Friday, 24 August 2012


Stemedica is a San Diego-based stem cell company founded in the mid nineties to harness and commercialize "adult stem cell technology and therapies for the treatment of neurodegenerative diseases." The principal movers and shakers behind the launch of this private venture were two American brothers - Roger and Maynard Howe - and their longtime Russian business partner, Nikolai Tankovich. The Brothers Howe have said they were driven to this area of medicine after a sister-in-law was severely injured in a car accident in 2004 that left her paraplegic, and after hearing of miraculous advances in cell medicine in the former Soviet Union. A compelling story...

After taking their sister-in-law to Moscow for stem cell injections in 2006, the company reported that, "Within four months, many basic life-functioning abilities began to return and [she] was able regain her independence". By the next year the Stemedica team had announced a network of international treatment centers in places like Mexico, Italy, Switzerland and France, with others to follow in Bermuda and Korea. The plan was to use various types of "adult stem cells" (apparently including fetal-derived neural cells), in combination with lasers and other devices, to treat diseases such as "stroke, Alzheimer's, Parkinson's, ischemic head trauma, spinal cord injury, diseases of the eye such as age-related macular degeneration and diabetic retinopathy as well as skin, scar and bone regeneraton"

A visitor to the Stemedica website circa 2007 was also greeted with an impressive list of institutional "strategic relationships" sporting the logos of Stanford, UC Irvine, and the Burnham Institute, among others.

By 2009, the company was well on its way to amassing a collection of biotech merit badges, including state certification of a cGMP cell bankFDA authorization for a Phase I/II clinical trial, and more recently, a patent on a cellular scaffold invented by Stemedica CTO, Alex Kharazi.

The Regenerative Medicine Institute in Tijuana, Mexico is just 30 miles south of the Stemedica office. The first clinic to be accredited by the ICMS, the RMI (which is set up within the Hospital Angeles Tijuana medical tourism operation in Mexico) offers stem cells for dozens of conditions, from cerebral palsy to frailty syndrome, under a novel business plan in which patients are told that, for $10,000-$35,000 they can buy their way into a "clinical trial".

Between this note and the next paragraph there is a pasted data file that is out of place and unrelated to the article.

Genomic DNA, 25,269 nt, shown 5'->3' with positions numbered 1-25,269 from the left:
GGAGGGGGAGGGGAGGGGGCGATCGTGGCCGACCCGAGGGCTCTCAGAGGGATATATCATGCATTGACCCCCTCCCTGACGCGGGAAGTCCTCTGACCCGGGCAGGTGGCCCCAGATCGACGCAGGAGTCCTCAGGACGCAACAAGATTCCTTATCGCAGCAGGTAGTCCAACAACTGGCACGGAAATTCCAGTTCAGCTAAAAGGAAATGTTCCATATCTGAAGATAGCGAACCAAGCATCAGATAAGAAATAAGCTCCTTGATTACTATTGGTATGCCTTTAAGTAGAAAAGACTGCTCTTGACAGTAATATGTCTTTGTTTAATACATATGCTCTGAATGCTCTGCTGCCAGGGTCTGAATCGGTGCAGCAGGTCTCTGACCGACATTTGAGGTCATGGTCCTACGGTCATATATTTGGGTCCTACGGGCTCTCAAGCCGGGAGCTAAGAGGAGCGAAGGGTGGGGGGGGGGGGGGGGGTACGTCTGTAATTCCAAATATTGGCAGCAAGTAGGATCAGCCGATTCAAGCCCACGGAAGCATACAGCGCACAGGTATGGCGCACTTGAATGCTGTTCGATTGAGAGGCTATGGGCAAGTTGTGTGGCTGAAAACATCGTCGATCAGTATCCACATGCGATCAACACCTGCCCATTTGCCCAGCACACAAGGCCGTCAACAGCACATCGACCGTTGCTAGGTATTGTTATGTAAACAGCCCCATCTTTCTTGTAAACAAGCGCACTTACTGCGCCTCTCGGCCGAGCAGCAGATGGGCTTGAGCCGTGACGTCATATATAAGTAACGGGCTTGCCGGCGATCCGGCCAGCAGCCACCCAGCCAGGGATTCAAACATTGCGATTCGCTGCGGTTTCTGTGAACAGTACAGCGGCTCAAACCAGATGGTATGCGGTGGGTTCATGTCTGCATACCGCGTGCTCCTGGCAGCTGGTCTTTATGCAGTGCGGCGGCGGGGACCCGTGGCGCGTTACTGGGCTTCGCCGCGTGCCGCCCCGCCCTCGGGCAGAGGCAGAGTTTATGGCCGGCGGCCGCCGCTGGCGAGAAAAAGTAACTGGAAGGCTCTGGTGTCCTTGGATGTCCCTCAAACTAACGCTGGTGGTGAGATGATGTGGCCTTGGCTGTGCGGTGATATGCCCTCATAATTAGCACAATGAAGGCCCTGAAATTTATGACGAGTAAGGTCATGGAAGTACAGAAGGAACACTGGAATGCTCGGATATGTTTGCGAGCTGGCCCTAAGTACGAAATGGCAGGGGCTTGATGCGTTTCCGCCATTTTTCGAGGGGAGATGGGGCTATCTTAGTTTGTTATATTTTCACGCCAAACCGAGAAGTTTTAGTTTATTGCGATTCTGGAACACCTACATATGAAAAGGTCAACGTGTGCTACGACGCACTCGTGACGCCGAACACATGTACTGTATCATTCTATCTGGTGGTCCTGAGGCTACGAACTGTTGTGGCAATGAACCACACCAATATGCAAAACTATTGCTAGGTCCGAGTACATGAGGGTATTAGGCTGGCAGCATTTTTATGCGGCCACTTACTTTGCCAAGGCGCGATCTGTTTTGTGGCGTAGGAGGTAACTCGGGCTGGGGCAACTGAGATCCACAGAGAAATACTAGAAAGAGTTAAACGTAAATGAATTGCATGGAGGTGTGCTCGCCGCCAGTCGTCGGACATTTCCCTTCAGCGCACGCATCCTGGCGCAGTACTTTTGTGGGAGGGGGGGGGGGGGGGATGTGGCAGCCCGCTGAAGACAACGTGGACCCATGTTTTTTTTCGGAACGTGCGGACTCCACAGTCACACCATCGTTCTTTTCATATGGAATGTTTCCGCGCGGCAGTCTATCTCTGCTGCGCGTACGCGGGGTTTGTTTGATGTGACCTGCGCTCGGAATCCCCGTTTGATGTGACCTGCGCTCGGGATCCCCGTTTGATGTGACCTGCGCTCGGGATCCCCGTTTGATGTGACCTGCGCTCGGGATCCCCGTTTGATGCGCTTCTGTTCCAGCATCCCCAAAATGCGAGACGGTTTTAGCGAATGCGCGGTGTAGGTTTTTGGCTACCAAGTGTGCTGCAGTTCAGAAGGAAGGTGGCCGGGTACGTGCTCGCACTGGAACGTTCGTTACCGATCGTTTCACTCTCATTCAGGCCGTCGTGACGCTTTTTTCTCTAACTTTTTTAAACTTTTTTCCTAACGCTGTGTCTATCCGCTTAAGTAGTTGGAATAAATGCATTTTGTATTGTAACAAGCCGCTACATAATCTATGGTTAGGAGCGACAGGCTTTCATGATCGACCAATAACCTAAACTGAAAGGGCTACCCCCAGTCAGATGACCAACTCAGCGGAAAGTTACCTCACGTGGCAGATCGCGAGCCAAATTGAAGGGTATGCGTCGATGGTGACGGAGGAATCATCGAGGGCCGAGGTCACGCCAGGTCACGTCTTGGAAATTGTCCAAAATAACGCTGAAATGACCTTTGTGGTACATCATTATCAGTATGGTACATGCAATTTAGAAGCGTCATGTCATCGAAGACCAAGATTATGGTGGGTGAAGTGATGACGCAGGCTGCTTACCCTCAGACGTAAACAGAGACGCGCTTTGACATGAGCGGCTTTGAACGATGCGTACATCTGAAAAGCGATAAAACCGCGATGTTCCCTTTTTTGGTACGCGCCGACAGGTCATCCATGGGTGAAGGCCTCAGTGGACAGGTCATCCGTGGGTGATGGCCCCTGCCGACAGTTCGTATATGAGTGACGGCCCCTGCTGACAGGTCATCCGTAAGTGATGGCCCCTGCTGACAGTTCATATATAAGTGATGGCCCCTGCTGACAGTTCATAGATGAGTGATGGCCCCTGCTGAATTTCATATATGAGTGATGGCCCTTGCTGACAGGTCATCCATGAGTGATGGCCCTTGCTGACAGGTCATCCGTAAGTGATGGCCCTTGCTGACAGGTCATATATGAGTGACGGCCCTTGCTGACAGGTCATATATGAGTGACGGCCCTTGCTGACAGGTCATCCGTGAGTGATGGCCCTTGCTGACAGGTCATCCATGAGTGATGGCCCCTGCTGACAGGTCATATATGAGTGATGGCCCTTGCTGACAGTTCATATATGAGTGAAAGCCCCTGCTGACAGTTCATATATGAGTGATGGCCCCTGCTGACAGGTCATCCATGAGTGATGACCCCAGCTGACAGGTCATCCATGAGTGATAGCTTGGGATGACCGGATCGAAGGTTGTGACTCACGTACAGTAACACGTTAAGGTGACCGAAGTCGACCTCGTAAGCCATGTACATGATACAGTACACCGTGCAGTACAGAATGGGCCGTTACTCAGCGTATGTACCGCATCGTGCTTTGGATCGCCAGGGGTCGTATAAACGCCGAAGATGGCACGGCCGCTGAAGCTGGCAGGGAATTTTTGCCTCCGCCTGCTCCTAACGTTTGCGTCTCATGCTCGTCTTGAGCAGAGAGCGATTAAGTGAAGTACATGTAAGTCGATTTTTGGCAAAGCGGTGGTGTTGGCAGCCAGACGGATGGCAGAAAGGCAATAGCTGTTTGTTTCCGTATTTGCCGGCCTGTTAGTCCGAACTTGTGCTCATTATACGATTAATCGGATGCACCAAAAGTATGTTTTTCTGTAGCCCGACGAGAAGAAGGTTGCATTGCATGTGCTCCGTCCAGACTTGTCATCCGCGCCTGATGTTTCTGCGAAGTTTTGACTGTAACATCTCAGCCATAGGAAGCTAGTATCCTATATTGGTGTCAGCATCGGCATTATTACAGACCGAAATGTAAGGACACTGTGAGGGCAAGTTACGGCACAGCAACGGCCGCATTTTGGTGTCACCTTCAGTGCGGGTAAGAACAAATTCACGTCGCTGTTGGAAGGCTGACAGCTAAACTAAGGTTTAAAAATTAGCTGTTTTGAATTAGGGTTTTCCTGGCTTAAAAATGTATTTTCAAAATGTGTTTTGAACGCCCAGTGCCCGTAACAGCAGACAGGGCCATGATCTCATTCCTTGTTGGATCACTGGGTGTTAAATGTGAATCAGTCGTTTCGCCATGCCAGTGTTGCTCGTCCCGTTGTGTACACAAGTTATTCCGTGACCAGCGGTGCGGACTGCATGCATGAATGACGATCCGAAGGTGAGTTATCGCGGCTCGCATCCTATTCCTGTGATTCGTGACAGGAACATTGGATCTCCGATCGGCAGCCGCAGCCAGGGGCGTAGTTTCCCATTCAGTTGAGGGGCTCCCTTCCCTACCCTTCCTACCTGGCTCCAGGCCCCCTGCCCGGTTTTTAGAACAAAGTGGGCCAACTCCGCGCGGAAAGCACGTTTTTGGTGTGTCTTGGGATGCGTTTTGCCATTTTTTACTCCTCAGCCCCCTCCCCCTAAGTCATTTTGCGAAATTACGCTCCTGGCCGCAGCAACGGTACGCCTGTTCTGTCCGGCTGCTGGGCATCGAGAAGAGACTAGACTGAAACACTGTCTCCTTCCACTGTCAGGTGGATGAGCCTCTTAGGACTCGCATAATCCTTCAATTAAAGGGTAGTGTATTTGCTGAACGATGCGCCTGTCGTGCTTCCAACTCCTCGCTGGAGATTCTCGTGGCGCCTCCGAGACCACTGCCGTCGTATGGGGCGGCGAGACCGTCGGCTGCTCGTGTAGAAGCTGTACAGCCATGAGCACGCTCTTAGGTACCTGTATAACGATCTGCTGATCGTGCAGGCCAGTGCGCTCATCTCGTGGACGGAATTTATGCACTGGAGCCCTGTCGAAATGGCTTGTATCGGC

The institute's StemCellMX website encourages users "To find out if our trials are right for you please contact us using the form on the right". 

Stemedica's connection is as a provider of allogeneic stem cell technology for use in one such trial for stroke. The StemCellMX website, however, explains how a different Howe brother, David (who has an M.D. from Ross University in the Dominican Republic), accompanied 19 patients with serious, medical conditions like autism, muscular dystrophy, spinal cord injury and hearing loss to Moscow for similar treatments, claiming 89% improvement. The doctor in charge of these procedures was Nikolay Mironov, a member of the Stemedica Scientific Advisory Board, and the treating physician at Global Stem Cell Health (treating stroke, spinal cord injury, traumatic brain injury, Parkinson’s, Alzheimer’s, cerebral palsy, multiple sclerosis, muscular dystrophy, etc.), a company co-founded by former Stemedica director of medical servicesMichael Bayer

CMO Nikolai Tankovich, a physicist who first struck it rich with a hair-removal laser, before setting up the company Aquaphotonics and developing a bottled water product that was marketed as Penta Water; the company claimed that its structural differences from ordinary water made it better at hydration. This was likely not accurate. 

Alkhass (Amni), Schuller (Stemedica Intl., Amni)

Meanwhile, in the Rest of the World, Stemedica has continued its empire-building. In recent years, they have inked a deal with Jordanian Stem Cell Company, chaired by Prince Asem Bin Nayef of Jordan, and partnered with Amni BioScience, a Middle East regional biz headed by fellow San Diego citizen Sam Alkhass (who also brokered the Jordan alliance), and counting Tankovich and David Howe, as well as Stemedica International chief Frank Schuller, and Mark Tager, Stemedica executive for dermatological operations, and another 'nother Howe brother, Bruce, on its team.

Stemedica is popping up all over Asia, entering a joint venture with AnC Bio in Korea, and launching Stemedica Asia in Singapore. In China, Maynard and David held an Educational Forumwith W.A. Stem Cell Technologies

Maynard and David go to Shanghai
Stemedica also shows up in the logo roll on the website for Beijing's IPM Group (also known as Beijing Damcell Bio-Medical Technology), alongside the heraldry for Harvard, Oxford, and Cambridge.

Some people might see Kazakhstan as a less than obvious choice for a Phase II clinical trial, but at least two U.S. cardiologists, Nabil Dib and Jackie See, called the announced results "promising" and "impressive" in a recent press release

Nabil Dib is the director of cardiovascular research at Mercy Gilbert Medical Center in Arizona, one of the sites where Stemedica isconducting its stroke clinical trial

The Brothers Three and Tankovich co-authored a book (The Miracle of Stem Cells). 

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